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Telehealth services in Ontario: Are immigrants using them?

TitleTelehealth services in Ontario: Are immigrants using them?
Year of Publication2013
AuthorsBatista, R., Ng E., Dahrouge S., and Pottie K.
InstitutionNorth American Primary Care Research Group
CityOttawa, ON
Abstract

Context: Telephone health services can benefit both the health system and the patients. These services can potentially help vulnerable populations, such as immigrants and refugees, who face challenges accessing primary health services. Telehealth services have been growing in Canada in the last decade. Ontario Teletriage/Telehealth is one of the largest models in the country and the use of this service has increased progressively. However, its impact on health care accessibility is far from expected. Objective: This study sought to identify whether immigrants are using primary care and telephone health services; and the difficulties they are facing, if any. Design: Quantitative study, a secondary data analysis using Canadian Community Health Survey datasets (cycles 2009 and 2010). Descriptive and logistic regression analyses were carried out to assess immigrant's access to primary health care and use of Telehealth services in Ontario. Setting: General community. Participants: Ontario residents. Results: Only 11% of recent immigrants (less than 10 years) in Ontario have used Telehealth services, while non-immigrants use this service two times more (22%). Compared to long-term and non-immigrants, recent immigrants have more difficulties to receive health information or advice when they need it. Similarly they have more problems to receive routine and immediate care. Language (not speaking English or French) represents the most important barrier that determines that access to primary care services. After controlling for age, sex, education, income and length of stay in Canada; language difficulties (1.39; 95% CI 1.36-1.44) and being a visible minority (1.43; 95% CI 1.41-1.45), were the most relevant factors to obtain health information among immigrants. Conclusions: For Canadian-born and long term immigrants in Ontario, the use of Telehealth services represents a primary source of information and advice, however among recent immigrants this is not the case; and language and minority status are influencing that situation.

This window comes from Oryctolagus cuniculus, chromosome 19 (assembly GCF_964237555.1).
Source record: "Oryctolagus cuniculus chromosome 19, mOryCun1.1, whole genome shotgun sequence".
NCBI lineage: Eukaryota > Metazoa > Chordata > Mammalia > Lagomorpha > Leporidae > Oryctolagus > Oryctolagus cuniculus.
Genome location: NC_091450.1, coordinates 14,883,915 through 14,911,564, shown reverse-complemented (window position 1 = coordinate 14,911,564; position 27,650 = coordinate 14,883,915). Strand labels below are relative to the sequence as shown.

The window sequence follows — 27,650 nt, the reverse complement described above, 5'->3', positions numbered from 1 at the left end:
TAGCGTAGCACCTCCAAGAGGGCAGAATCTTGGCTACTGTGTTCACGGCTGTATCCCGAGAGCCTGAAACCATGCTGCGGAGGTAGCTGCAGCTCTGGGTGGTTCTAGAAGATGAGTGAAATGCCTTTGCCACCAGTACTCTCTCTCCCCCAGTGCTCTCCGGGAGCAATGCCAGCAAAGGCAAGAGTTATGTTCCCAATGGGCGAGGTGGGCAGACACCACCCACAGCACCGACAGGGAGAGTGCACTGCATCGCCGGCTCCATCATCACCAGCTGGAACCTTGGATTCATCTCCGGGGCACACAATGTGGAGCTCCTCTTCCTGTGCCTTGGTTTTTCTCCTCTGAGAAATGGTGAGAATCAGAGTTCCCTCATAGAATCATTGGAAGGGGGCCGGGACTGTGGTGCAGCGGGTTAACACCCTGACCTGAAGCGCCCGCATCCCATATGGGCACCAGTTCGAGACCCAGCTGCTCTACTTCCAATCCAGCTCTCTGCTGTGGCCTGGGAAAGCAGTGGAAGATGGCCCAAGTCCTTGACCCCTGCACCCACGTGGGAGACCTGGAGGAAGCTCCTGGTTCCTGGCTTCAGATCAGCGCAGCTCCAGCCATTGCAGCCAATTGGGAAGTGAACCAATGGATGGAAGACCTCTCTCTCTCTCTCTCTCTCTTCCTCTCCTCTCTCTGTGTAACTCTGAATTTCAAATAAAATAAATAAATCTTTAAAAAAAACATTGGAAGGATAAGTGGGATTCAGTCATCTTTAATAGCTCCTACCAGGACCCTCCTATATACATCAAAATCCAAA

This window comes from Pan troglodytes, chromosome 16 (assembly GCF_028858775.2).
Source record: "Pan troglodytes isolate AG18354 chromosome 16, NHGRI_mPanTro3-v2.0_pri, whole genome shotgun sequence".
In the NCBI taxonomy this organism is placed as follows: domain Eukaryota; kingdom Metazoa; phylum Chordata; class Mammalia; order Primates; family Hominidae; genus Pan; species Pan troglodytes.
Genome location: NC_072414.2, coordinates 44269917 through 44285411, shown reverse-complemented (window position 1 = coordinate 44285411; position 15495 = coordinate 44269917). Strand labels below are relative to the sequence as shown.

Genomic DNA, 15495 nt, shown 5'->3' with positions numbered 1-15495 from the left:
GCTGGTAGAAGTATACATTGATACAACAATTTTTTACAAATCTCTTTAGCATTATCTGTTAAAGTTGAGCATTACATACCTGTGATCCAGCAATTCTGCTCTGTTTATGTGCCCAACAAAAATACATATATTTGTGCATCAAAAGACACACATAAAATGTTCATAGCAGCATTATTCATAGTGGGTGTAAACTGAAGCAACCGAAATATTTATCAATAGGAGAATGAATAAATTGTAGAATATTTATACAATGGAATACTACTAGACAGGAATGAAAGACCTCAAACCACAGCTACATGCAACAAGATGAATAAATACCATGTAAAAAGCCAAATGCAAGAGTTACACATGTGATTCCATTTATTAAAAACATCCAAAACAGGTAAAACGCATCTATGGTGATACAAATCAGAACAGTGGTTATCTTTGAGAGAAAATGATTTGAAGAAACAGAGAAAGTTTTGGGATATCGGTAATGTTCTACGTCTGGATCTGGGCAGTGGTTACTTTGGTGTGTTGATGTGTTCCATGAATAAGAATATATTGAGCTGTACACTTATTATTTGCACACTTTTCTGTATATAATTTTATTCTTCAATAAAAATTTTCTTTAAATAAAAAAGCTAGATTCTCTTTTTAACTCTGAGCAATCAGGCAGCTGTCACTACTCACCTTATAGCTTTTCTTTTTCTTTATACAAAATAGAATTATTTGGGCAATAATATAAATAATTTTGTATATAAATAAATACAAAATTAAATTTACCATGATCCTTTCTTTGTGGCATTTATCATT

URLhttp://www.napcrg.org/conferences/pastmeetingarchives/pastannualmeetingabstracts/2013annualmeeting?m=6&s=7074